An Indian American professor has developed the technology behind the Nanolife Disinfectant Tunnel, which successfully uses silver nano-particles to kill off viral infections.

Kattesh Katti, professor of radiology and director of the Institute of Green Nanotechnology at the University of Missouri in Columbia, Mo., told India-West the technology has been tested successfully on COVID-related viruses. Currently, the 8-foot-long tunnel has been deployed at three locations in Chennai, including the Tirumala Tirupati Temple, where thousands of devotees worship each day.

India’s Prime Minister Narendra Modi has placed an order for more tunnels, according to Katti, which are distributed in India through the company Nanolife.

Katti discovered the effectiveness of silver nano-particles in killing off viruses 20 years ago, and commercialized the technology via a hand sanitizer that uses no alcohol or chemicals. The technology was also being used as a cleaning agent in Indian hospitals, he said.

Then the COVID-19 pandemic hit; Katti and the team at Nanolife re-purposed their technology to address the global crisis, which has killed more than 214,000 people around the world, and infected more than three million people.

India, currently on a nationwide quarantine ordered by Modi in March, has a relatively low rate of infection and death from COVID-19: the country had reported 937 deaths and approximately 30,000 infections as of April 28.

But the country’s overcrowded conditions — which make required social distancing difficult — could drastically raise the number of deaths from the virus, predict Indian epidemiologists.

“A country like India really needs more resources,” Katti told India-West. “The very high population density makes the pandemic significantly more dangerous,” he said.

Unlike other disinfecting tunnels currently used in India and some other countries, Nanolife’s disinfectant tunnel uses no harmful chemicals, which could be toxic. The technology is based simply on silver nano-particles, water and a proprietary herb that keeps the particles intact, said Katti, adding that the product is used in very low concentrations in the tunnels.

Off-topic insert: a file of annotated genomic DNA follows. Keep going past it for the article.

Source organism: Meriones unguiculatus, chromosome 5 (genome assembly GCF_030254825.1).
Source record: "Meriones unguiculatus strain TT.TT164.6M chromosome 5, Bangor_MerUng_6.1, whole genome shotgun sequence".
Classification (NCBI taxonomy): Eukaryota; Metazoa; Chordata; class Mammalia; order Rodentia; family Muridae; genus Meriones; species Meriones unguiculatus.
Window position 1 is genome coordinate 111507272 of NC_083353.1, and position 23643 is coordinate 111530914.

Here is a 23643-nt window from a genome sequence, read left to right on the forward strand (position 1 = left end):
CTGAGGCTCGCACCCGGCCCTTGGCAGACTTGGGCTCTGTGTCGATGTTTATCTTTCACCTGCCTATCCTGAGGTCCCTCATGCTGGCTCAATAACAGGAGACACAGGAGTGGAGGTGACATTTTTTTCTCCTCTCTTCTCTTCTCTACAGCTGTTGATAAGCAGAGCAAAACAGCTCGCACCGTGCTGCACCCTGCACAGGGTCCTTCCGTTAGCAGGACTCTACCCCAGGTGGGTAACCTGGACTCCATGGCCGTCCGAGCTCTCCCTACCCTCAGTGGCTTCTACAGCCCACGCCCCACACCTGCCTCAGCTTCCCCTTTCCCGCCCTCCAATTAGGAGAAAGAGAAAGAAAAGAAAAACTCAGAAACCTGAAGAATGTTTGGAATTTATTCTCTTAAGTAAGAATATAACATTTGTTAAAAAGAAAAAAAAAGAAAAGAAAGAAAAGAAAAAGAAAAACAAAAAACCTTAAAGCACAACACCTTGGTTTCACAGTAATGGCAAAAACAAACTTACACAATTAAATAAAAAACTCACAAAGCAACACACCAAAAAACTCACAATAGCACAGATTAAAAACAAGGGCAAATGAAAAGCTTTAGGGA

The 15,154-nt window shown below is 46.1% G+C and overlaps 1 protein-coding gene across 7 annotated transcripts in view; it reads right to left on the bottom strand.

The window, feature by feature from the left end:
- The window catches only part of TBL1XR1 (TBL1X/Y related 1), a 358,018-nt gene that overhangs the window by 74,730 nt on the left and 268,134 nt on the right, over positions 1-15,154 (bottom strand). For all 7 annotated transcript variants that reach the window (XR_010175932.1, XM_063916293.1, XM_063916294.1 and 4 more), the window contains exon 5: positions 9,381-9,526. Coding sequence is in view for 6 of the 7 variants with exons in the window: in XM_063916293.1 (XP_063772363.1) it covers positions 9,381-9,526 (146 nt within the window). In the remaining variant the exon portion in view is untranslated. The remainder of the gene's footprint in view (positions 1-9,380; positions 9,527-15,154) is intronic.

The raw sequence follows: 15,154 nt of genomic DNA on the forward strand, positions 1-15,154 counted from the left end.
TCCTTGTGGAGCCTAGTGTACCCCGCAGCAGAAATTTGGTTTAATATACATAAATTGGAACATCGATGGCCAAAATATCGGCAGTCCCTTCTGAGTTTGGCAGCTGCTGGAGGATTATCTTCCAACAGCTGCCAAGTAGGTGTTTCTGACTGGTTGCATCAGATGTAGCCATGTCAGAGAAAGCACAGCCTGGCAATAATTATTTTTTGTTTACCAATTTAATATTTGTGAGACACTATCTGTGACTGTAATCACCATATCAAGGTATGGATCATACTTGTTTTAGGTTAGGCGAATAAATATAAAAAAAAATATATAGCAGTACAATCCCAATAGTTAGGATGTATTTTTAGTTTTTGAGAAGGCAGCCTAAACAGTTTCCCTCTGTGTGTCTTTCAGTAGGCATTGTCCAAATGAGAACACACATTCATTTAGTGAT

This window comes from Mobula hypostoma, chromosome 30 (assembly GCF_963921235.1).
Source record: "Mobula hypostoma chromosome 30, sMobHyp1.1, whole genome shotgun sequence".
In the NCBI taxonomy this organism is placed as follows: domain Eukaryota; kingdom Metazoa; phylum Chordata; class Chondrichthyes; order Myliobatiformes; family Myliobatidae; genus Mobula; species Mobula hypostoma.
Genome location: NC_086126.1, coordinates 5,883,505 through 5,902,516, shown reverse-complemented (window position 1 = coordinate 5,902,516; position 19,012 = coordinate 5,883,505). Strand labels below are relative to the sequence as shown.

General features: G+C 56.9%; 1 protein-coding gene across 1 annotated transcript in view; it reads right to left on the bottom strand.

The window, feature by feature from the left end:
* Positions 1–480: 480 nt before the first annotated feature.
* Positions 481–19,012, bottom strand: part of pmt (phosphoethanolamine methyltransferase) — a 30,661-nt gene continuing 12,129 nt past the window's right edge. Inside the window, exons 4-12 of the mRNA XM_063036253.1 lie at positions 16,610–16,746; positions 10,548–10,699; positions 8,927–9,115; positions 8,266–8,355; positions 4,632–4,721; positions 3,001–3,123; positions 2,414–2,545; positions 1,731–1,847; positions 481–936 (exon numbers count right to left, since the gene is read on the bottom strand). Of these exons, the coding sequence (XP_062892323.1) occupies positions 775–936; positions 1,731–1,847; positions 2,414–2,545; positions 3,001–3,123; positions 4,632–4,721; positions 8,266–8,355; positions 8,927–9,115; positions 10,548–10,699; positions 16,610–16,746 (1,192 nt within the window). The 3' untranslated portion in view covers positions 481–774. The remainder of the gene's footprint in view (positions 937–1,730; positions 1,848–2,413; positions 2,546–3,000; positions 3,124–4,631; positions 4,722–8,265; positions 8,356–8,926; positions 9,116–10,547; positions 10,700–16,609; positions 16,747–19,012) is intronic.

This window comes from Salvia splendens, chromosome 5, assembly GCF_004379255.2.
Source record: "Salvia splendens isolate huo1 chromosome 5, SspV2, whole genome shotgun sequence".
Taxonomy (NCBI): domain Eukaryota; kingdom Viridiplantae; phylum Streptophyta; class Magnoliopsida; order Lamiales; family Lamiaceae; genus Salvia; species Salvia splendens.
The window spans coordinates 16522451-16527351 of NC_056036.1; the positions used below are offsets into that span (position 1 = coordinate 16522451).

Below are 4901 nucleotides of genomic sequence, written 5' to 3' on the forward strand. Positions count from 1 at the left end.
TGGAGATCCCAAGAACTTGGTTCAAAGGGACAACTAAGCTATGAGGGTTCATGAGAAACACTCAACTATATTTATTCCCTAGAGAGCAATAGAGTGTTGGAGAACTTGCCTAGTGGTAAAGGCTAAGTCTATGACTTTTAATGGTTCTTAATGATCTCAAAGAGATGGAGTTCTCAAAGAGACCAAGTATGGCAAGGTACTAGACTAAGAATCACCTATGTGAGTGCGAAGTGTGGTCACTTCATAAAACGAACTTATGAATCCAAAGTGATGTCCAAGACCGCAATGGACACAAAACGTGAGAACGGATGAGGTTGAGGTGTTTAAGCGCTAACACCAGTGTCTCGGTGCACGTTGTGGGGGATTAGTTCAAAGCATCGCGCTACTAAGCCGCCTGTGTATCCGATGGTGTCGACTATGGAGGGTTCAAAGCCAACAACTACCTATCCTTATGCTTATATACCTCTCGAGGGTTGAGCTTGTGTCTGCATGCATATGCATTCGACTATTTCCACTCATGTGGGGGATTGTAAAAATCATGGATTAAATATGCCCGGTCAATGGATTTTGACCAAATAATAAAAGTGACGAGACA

Prof. Jagat Ram of the Postgraduate Institute of Medical Education and Research, Chandigarh, and Prof. JS Thakur, chairman, Covid-19 Prevention Committee at PGI, have questioned the efficacy of disinfecting tunnels, stating that they provide people with a false sense of security. But the tunnels to which they were referring to use sodium hypochlorite, which is known to have several serious side effects. Nanolife’s tunnels have no side effects, according to Katti.

The Government of India has banned the export of COVID-related technology, citing the huge need within the country for such products. Thus, for the moment, the Nanolife Disinfectant Tunnel is limited to deployment in India, but Katti is aiming to eventually bring the device to the U.S.

The Dharwad native said he envisions the Nanolife Disinfectant Tunnel in front of railway stations, airports, office buildings, and other large gathering places. Demand far outweighs production capability at the moment, he told India-West.

According to his bio, green nanotechnology is at the focal point of Katti's approach to pursuing research in nanotechnology and molecular medicine as he strongly believes in the total elimination of toxic chemicals in the production of engineered nanoparticles.

He uses phytochemicals occurring naturally within plants and herbs for nano constructs in a variety of applications.

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